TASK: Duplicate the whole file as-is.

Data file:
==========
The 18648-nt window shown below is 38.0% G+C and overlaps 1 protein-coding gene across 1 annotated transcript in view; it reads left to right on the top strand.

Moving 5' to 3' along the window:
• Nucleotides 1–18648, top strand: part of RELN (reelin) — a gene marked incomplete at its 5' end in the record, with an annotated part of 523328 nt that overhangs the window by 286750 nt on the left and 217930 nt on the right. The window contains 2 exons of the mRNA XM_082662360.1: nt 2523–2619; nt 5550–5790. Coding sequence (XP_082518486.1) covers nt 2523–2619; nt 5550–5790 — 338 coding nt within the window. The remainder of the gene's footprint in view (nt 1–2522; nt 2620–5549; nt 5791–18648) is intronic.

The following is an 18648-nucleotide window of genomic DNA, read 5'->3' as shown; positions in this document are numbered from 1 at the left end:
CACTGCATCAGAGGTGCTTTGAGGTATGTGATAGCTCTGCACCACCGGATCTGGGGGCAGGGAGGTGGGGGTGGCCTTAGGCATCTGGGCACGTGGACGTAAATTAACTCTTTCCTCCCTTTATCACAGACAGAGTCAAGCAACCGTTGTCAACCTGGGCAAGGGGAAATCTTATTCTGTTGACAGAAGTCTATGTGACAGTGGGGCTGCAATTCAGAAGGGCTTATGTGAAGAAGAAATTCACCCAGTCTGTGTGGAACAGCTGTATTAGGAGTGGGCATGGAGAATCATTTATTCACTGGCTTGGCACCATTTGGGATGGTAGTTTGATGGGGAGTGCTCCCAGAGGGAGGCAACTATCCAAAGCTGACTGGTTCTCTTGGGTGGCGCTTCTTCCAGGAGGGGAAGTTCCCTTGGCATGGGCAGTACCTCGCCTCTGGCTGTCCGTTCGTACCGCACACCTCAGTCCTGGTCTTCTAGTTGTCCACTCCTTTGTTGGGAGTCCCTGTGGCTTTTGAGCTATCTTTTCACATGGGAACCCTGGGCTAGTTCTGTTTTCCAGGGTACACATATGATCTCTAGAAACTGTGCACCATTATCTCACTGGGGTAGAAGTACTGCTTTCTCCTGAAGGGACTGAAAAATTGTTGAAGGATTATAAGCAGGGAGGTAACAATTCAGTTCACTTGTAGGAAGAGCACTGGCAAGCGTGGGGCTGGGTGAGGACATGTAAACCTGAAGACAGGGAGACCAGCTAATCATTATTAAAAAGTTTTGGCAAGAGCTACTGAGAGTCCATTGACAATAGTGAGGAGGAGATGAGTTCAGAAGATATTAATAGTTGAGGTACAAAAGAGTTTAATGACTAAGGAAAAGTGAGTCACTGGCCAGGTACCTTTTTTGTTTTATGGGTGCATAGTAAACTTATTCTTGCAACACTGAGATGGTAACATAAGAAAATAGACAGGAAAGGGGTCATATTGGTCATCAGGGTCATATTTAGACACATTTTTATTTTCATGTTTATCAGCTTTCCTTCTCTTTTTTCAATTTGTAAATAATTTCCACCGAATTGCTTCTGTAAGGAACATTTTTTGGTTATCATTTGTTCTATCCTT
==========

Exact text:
The 18648-nt window shown below is 38.0% G+C and overlaps 1 protein-coding gene across 1 annotated transcript in view; it reads left to right on the top strand.

Moving 5' to 3' along the window:
• Nucleotides 1–18648, top strand: part of RELN (reelin) — a gene marked incomplete at its 5' end in the record, with an annotated part of 523328 nt that overhangs the window by 286750 nt on the left and 217930 nt on the right. The window contains 2 exons of the mRNA XM_082662360.1: nt 2523–2619; nt 5550–5790. Coding sequence (XP_082518486.1) covers nt 2523–2619; nt 5550–5790 — 338 coding nt within the window. The remainder of the gene's footprint in view (nt 1–2522; nt 2620–5549; nt 5791–18648) is intronic.

The following is an 18648-nucleotide window of genomic DNA, read 5'->3' as shown; positions in this document are numbered from 1 at the left end:
CACTGCATCAGAGGTGCTTTGAGGTATGTGATAGCTCTGCACCACCGGATCTGGGGGCAGGGAGGTGGGGGTGGCCTTAGGCATCTGGGCACGTGGACGTAAATTAACTCTTTCCTCCCTTTATCACAGACAGAGTCAAGCAACCGTTGTCAACCTGGGCAAGGGGAAATCTTATTCTGTTGACAGAAGTCTATGTGACAGTGGGGCTGCAATTCAGAAGGGCTTATGTGAAGAAGAAATTCACCCAGTCTGTGTGGAACAGCTGTATTAGGAGTGGGCATGGAGAATCATTTATTCACTGGCTTGGCACCATTTGGGATGGTAGTTTGATGGGGAGTGCTCCCAGAGGGAGGCAACTATCCAAAGCTGACTGGTTCTCTTGGGTGGCGCTTCTTCCAGGAGGGGAAGTTCCCTTGGCATGGGCAGTACCTCGCCTCTGGCTGTCCGTTCGTACCGCACACCTCAGTCCTGGTCTTCTAGTTGTCCACTCCTTTGTTGGGAGTCCCTGTGGCTTTTGAGCTATCTTTTCACATGGGAACCCTGGGCTAGTTCTGTTTTCCAGGGTACACATATGATCTCTAGAAACTGTGCACCATTATCTCACTGGGGTAGAAGTACTGCTTTCTCCTGAAGGGACTGAAAAATTGTTGAAGGATTATAAGCAGGGAGGTAACAATTCAGTTCACTTGTAGGAAGAGCACTGGCAAGCGTGGGGCTGGGTGAGGACATGTAAACCTGAAGACAGGGAGACCAGCTAATCATTATTAAAAAGTTTTGGCAAGAGCTACTGAGAGTCCATTGACAATAGTGAGGAGGAGATGAGTTCAGAAGATATTAATAGTTGAGGTACAAAAGAGTTTAATGACTAAGGAAAAGTGAGTCACTGGCCAGGTACCTTTTTTGTTTTATGGGTGCATAGTAAACTTATTCTTGCAACACTGAGATGGTAACATAAGAAAATAGACAGGAAAGGGGTCATATTGGTCATCAGGGTCATATTTAGACACATTTTTATTTTCATGTTTATCAGCTTTCCTTCTCTTTTTTCAATTTGTAAATAATTTCCACCGAATTGCTTCTGTAAGGAACATTTTTTGGTTATCATTTGTTCTATCCTT